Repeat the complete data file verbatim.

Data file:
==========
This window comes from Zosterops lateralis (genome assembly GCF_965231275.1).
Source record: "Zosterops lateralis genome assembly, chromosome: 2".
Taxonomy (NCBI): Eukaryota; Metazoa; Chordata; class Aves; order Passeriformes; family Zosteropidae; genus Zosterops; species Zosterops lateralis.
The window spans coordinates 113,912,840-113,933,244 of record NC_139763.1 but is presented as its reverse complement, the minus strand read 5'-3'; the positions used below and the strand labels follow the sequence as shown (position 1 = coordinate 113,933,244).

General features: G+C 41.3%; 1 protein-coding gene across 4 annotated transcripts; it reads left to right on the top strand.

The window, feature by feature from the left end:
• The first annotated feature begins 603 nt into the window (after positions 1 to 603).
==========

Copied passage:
This window comes from Zosterops lateralis (genome assembly GCF_965231275.1).
Source record: "Zosterops lateralis genome assembly, chromosome: 2".
Taxonomy (NCBI): Eukaryota; Metazoa; Chordata; class Aves; order Passeriformes; family Zosteropidae; genus Zosterops; species Zosterops lateralis.
The window spans coordinates 113,912,840-113,933,244 of record NC_139763.1 but is presented as its reverse complement, the minus strand read 5'-3'; the positions used below and the strand labels follow the sequence as shown (position 1 = coordinate 113,933,244).

General features: G+C 41.3%; 1 protein-coding gene across 4 annotated transcripts; it reads left to right on the top strand.

The window, feature by feature from the left end:
• The first annotated feature begins 603 nt into the window (after positions 1 to 603).